On Friday we flew to the outer island of Vava’u. It is about an hour long flight in a small plane that seats 19.
We picked up our rental car and headed into town. The Piataus had made arrangements for us to have housing at the church campus next to the high school. I was excited to see another bathtub!
The Piataus had come over on an earlier flight. They met us at the house and made sure we were settled in ok. Brother Piatau had meetings with the S&I department, so he headed out. Sister Piatau remained with us as guide. We went to a market to get a few groceries for our time there. We then dropped Sister Piatau off at the house where they were staying, which was not on the campus. As we proceeded to go back to our place, we got caught up in a parade!
Apparently the Tongan people take their Rugby very seriously. People had come out to celebrate the impending World Cup games which the Tongan team is playing in along with other teams from all over the world. Of course, at the time, we did not know this. All we knew was that we were trapped at an intersection as tractors, trucks, cars and buses decked out in palm fronds, banners and streamers went by in loud procession with folks dancing, singing and celebrating something we didn’t understand. It was quite a site.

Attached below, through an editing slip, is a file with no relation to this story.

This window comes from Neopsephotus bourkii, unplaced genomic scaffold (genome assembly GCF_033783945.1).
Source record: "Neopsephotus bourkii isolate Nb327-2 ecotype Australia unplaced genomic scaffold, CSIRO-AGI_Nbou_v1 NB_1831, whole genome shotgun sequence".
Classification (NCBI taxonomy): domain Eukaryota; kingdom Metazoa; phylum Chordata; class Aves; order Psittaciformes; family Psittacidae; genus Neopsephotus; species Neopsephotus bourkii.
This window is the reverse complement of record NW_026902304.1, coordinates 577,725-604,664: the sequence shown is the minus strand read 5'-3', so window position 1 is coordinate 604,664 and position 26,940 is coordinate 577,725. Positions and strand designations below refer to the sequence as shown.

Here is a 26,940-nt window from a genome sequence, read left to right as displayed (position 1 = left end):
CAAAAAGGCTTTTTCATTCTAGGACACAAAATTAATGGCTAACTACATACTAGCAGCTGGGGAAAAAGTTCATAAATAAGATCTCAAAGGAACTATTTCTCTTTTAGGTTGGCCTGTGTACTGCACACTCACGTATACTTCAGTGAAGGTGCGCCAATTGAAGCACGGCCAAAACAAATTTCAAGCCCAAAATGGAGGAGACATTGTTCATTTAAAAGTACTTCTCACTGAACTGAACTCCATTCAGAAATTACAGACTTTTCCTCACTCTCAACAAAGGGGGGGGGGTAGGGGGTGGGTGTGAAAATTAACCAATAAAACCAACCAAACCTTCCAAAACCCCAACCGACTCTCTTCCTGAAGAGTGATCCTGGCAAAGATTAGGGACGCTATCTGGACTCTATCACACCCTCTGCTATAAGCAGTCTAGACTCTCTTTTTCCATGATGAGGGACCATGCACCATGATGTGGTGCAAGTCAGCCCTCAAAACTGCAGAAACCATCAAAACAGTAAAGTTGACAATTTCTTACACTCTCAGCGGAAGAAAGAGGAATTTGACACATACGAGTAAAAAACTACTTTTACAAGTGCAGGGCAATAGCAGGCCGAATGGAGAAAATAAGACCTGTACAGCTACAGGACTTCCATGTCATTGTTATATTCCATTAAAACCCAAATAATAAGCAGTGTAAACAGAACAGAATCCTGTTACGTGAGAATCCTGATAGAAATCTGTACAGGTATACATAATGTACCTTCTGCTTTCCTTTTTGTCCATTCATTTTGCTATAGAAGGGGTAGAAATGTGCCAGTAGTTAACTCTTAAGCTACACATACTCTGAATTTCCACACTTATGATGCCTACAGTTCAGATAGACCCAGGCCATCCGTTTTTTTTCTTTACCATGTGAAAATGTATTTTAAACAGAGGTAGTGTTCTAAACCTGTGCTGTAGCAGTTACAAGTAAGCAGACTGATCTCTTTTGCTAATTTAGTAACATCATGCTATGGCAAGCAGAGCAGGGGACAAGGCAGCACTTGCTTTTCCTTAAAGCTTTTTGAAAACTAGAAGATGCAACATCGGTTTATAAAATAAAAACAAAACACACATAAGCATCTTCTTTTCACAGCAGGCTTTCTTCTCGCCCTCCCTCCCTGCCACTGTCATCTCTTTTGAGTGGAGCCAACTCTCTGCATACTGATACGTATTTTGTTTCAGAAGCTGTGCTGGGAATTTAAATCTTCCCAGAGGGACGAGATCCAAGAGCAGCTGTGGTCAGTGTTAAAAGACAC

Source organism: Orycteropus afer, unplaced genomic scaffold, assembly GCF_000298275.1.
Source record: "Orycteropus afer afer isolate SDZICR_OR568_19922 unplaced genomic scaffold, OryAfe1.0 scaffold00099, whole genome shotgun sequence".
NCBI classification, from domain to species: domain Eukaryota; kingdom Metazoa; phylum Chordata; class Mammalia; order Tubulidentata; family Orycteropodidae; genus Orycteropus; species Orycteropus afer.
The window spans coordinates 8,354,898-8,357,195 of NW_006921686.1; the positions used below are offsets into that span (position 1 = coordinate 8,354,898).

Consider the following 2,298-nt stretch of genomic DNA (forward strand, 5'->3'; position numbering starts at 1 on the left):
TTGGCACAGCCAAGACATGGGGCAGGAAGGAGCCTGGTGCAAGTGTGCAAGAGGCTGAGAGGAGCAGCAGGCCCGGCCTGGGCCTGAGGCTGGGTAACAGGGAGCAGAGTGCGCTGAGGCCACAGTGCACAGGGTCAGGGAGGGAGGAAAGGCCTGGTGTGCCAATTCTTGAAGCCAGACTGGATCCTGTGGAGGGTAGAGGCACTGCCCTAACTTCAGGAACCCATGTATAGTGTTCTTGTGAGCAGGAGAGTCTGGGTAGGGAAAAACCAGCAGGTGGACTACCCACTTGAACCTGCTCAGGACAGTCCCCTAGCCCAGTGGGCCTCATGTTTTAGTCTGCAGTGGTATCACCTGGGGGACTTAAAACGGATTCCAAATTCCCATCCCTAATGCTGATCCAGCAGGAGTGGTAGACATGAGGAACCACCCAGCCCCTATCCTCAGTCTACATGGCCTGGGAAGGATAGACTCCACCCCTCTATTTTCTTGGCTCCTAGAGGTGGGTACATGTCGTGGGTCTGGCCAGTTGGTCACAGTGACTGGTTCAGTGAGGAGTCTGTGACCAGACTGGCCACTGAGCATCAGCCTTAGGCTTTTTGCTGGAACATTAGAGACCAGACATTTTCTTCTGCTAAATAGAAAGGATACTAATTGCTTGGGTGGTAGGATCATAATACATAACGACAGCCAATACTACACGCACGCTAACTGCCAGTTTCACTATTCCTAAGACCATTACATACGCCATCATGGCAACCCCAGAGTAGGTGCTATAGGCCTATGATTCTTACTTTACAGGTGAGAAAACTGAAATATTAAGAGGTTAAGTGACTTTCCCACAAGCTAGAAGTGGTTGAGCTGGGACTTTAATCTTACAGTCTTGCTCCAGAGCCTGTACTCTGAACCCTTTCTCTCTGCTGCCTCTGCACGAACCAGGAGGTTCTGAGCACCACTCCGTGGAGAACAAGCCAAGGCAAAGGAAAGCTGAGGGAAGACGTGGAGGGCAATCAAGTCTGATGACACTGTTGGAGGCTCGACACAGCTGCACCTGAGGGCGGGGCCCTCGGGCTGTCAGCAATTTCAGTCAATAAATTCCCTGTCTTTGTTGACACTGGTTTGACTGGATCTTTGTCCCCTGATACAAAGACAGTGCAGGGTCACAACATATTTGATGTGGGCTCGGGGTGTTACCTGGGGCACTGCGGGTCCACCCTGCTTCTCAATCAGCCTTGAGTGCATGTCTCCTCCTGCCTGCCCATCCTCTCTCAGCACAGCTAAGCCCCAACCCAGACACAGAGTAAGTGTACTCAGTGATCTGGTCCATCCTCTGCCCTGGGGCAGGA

Eventually the road cleared and we made it back to our little house on the campus. After all that excitement, the flight over, and the days of busy trainings we were a little scattered, so we took a much needed rest before our 2PM training.
Our first training on Vava’u was at the Neiafu North FHC with leaders from Ha’alaufuli 2. The presentation went well and afterward we spent time in the FHC. We found the internet to be quite slow, but the FHC was well equipped and neat as a pin.
After the training we went for a walk to get some exercise and clear our minds before starting all over again. We came back about 5:30 to get ready for the evening training which had a few of the same consultants attending, but also others who had not been available earlier, as well as stake leaders. The group provided a meal for us, a lovely spread of fish, chicken and salad made from tarro greens. It gave us the energy we needed to keep going. We had a very positive training that night.
When the day finally ended, we headed back to campus where we slept like logs until 5AM when the barking dogs, crowing roosters and loud church bells called for a new day.